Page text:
Dr. Scherzer further commented: “If you’re not outraged, you’re not paying attention!”, warning: “Because of government meddling in the practice of medicine and unreasonable, excessive rules, regulations and reimbursement that does not keep up with the actual cost of living, doctors nationwide are already decreasing the number of new Medicare patients they will take. Eventually, all across the country, and already in some states, there will not be enough doctors for all the baby boomers. I predict that because of the expected severe shortage of Medicare providers under Obamacare, our intrusive government will then force the doctors they are abusing to take on new Medicare patients or risk horrific fines if they refuse. And, with the appalling fines discussed below, consider how many physicians are just going to say ‘to hell with it’ and throw in the towel and shut their doors so they won’t have to put up with government’s new socialist, terror tactics. Not only are the president and the Dems bankrupting the country and scaring off doctors, they are ensuring rationing of health care to seniors. Can you imagine what health care will be like for seniors in 10 years after Obamacare destroys the best health-care system in the world?”

Some of the fines that Dr. Scherzer refers to range from $11,000 to $50,000 for such transgressions as making an error in Medicare billings, noting also that the government’s burden of proof is very light. In addition, the definition of “fraud” has been expanded to include “unnecessary” or “ineffective” services, or services that don’t “comply with Medicare requirements.”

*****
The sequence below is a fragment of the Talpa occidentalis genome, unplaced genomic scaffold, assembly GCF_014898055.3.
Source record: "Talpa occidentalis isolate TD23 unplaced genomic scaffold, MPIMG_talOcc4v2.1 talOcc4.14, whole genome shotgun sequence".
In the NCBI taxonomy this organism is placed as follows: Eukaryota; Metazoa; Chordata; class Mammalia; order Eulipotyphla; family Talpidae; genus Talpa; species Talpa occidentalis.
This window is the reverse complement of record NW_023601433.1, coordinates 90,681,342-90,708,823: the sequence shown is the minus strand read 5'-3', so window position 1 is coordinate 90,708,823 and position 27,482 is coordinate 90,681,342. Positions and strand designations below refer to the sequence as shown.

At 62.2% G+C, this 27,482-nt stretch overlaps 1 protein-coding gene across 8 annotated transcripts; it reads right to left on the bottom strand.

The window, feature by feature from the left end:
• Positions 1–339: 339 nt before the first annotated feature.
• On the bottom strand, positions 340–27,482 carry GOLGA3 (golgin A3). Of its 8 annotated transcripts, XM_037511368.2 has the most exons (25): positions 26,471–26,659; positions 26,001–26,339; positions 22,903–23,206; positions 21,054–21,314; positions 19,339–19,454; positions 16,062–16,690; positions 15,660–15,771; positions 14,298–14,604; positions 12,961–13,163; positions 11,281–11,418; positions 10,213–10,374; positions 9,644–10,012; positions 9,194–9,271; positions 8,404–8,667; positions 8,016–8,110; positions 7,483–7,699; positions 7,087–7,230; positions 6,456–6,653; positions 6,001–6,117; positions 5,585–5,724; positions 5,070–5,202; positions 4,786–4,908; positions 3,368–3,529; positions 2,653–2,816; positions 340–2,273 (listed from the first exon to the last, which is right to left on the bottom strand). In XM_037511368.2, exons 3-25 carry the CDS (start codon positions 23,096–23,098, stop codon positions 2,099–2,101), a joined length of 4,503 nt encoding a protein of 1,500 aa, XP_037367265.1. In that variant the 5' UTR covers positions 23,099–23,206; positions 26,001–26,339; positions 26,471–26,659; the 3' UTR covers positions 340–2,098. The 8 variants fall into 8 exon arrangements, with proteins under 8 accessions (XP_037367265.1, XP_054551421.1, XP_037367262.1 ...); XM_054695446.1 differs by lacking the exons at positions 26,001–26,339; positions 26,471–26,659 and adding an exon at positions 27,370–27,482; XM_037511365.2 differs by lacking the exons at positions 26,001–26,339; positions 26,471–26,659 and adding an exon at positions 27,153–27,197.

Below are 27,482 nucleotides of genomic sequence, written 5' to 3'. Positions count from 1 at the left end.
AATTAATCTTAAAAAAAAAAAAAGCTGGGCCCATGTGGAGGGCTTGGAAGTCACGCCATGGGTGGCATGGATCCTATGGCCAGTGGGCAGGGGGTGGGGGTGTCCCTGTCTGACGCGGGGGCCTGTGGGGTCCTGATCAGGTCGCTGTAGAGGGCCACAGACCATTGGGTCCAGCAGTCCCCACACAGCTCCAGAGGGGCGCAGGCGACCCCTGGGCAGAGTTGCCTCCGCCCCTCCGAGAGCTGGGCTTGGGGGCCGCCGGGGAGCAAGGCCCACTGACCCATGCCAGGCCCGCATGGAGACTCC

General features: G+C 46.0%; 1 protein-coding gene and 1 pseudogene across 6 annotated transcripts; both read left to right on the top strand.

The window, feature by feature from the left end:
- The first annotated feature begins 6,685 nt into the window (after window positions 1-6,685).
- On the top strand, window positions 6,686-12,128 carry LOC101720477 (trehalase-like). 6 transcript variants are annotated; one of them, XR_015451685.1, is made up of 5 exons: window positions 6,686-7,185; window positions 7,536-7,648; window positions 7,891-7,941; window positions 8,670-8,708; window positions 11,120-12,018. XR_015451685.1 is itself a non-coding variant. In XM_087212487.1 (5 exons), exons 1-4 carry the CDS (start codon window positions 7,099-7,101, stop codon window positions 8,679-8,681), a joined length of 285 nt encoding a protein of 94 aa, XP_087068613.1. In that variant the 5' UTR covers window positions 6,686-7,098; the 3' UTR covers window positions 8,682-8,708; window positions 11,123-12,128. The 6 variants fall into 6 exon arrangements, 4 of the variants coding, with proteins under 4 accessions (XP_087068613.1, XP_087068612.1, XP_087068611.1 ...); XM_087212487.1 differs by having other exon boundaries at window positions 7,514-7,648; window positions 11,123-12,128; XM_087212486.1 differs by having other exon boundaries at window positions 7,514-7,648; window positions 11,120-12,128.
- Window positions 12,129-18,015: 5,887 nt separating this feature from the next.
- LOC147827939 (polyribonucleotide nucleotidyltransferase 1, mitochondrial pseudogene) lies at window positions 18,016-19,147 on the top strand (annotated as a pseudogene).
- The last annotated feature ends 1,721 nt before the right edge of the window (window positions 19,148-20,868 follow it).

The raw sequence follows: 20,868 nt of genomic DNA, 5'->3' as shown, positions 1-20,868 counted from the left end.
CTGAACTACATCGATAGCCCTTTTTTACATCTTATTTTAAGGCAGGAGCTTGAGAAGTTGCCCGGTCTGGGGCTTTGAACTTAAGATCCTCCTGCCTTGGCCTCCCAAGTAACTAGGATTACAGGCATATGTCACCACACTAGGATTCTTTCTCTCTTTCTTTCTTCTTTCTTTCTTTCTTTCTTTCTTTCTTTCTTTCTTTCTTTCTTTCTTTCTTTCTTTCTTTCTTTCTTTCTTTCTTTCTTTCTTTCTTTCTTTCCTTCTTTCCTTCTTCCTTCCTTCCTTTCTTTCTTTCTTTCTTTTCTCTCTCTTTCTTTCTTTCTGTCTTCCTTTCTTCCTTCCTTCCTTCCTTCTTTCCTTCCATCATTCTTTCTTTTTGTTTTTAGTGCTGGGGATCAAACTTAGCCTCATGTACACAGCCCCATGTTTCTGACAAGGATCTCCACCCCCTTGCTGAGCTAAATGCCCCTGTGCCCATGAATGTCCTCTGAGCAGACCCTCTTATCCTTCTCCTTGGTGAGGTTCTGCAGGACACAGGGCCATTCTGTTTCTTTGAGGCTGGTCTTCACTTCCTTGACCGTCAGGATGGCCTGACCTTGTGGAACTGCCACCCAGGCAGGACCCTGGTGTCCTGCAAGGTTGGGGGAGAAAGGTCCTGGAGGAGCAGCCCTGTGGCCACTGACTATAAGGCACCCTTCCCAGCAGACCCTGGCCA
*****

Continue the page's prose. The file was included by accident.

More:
Having run a hospital, I can tell you from firsthand experience that dealing with the bureaucratic overkill of Medicare and other government agencies can be enough to make many doctors decide to quit.

Put yourself in the position of your doctor, who must now practice medicine under the continuous threat of financial ruin for such simple mistakes as billing errors. Keep in mind that doctors do not actually do the billing themselves. It’s done by office staff.

The cumulative effect of all this regulation and financial risk can only result in increasing numbers of doctors giving up the practice of medicine.

Don’t be surprised if you call for an appointment to see your doctor one of these days, only to learn that he or she has retired or otherwise given up the practice of medicine.

You can count on it. And who will be there to look after you?

— Harris R. Sherline is a retired CPA and former chairman and CEO of Santa Ynez Valley Hospital who as lived in Santa Barbara County for more than 30 years. He stays active writing opinion columns and his blog, Opinionfest.com.




comments powered by Disqus

» on 05.20.12 @ 05:32 PM

In general this article has a very negative slant and outlines unsupportable statements.  I hope that Noozhawk utilizes better writers in the future.